You mentioned a lot of times luck and timing, but you probably left out all the times that were except for a couple of really big dark times, but there’s a level of resilience in you as well. What are some of your values, and what have you learned through these times?

Jeff Scheinrock:

Well, one of the things I left out, which is not a good story, is when I had my accounting firm and my largest client, which was a car automotive dealership, didn’t pay their bills, my invoices. I had all these people at work that I was responsible for, and I couldn’t make payroll. I couldn’t get a line of credit because I was a new young CPA. I learned a very valuable lesson there, when if you wait until you need money to go ask a bank for money, you’ll never get it.

Jeff Scheinrock:

I missed three payrolls, and nobody quit. Nobody sued me. Then when I did finally get paid, I gave everybody a bonus. I had a very good year, so I went and got a bank line of credit. To this day, I still have that line of credit with Union Bank of California from the 70s, by the way, or 80s. I’ve never used… I pay an unused line fee every year. I call it preventative banking, and God forbid of an emergency, I can always call upon it. My values, I think, are always tell the truth.

Jeff Scheinrock:

I also learned a valuable lesson when bad things happen, and you borrowed money or you have investors, you go to them and tell them right away. People hate surprises. If you tell the truth early, you can usually work through them, and that’s one of the things that made me successful at Packard Bell because we couldn’t pay people on time. I went to them, Intel, Microsoft, Seagate, Western Digital, big companies, Conner Peripherals, Panasonic, NEC, all these companies. Because I was always up front, and even though we paid late, we always paid.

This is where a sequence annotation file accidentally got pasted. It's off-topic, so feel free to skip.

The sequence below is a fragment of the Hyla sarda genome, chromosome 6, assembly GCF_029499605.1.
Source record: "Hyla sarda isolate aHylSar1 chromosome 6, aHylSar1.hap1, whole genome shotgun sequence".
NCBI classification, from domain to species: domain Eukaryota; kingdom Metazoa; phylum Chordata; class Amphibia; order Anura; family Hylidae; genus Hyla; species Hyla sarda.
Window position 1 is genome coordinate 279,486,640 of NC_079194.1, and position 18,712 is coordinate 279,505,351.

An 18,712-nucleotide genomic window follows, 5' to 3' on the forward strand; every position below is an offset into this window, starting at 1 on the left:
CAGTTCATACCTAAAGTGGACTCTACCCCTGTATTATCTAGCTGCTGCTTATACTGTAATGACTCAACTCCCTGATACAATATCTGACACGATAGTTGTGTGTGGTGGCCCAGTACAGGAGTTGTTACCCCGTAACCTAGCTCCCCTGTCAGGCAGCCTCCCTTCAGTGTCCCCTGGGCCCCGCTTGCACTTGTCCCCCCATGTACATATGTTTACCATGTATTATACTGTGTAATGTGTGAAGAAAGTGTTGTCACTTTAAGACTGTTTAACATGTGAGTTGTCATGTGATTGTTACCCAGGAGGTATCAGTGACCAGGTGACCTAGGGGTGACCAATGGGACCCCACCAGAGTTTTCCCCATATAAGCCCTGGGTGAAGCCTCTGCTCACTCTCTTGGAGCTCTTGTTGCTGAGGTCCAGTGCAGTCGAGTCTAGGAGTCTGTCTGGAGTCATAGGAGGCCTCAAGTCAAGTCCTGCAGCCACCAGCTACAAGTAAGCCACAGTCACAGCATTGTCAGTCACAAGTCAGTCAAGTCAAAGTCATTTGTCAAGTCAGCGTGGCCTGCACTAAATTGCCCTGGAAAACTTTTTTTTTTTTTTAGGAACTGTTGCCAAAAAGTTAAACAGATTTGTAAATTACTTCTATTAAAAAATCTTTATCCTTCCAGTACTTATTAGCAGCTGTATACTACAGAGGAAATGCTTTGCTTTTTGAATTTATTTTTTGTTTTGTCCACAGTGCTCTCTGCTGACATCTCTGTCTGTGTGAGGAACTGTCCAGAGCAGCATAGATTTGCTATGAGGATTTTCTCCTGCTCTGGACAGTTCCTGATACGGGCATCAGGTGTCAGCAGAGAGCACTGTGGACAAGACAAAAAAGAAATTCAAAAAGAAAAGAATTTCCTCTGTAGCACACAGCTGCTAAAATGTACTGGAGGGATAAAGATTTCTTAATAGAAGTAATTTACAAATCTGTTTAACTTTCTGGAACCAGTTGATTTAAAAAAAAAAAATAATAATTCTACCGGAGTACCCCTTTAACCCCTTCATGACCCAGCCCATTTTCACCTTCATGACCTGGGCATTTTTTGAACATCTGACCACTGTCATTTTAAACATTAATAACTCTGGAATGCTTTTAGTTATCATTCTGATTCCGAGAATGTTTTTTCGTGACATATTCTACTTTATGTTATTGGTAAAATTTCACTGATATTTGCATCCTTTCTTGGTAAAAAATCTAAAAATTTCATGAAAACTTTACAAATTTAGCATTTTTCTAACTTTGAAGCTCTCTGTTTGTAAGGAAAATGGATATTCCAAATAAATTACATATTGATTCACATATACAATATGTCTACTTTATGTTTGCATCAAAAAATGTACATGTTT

Jeff Scheinrock:

I think that’s why they helped us with the earthquake and things, because we were always very honorable. I also learned another valuable lesson at Packard Bell that I left out. The CEO is a famous guy here in LA. His name is Beny Alagem. He owns the Beverly Hilton and the Waldorf at Wilshire and in Santa Monica Boulevards, very valuable. Beny taught me a lot. One of the things he taught me, he treated everybody with respect, so when we were dealing with the largest retailers, whether it be Best Buy or Costco or Walmart or any of the big, big retailers, most of them gone, CompUSA, and people like that are gone.

Jeff Scheinrock:

He would treat the buyers with a lot of respect, and so when we had hard times, they stuck with us even though our competitors tried to kill us saying, “Drop Packard Bell. Go with us.” I learned always to treat people with respect, treat people the way you want to be treated. Don’t lie. Now, Marlene will tell you, my significant other, that I may be embellished sometimes. I can’t help myself, but I don’t remember what I say, so I don’t lie.

Jeff Scheinrock:

Even in bad times, I mean, some of the closest friends I have are people I fired, because… They go, “I don’t know how you did that. You fired me, but I feel good.” They went on to bigger and better things. The guy that wrote the book, Matt Sand, he is raising a Series B now. He has a company called 3DEO. He’s raising a $30 million series B. I introduced him to a lot of the VCs that invested.

Jeff Scheinrock: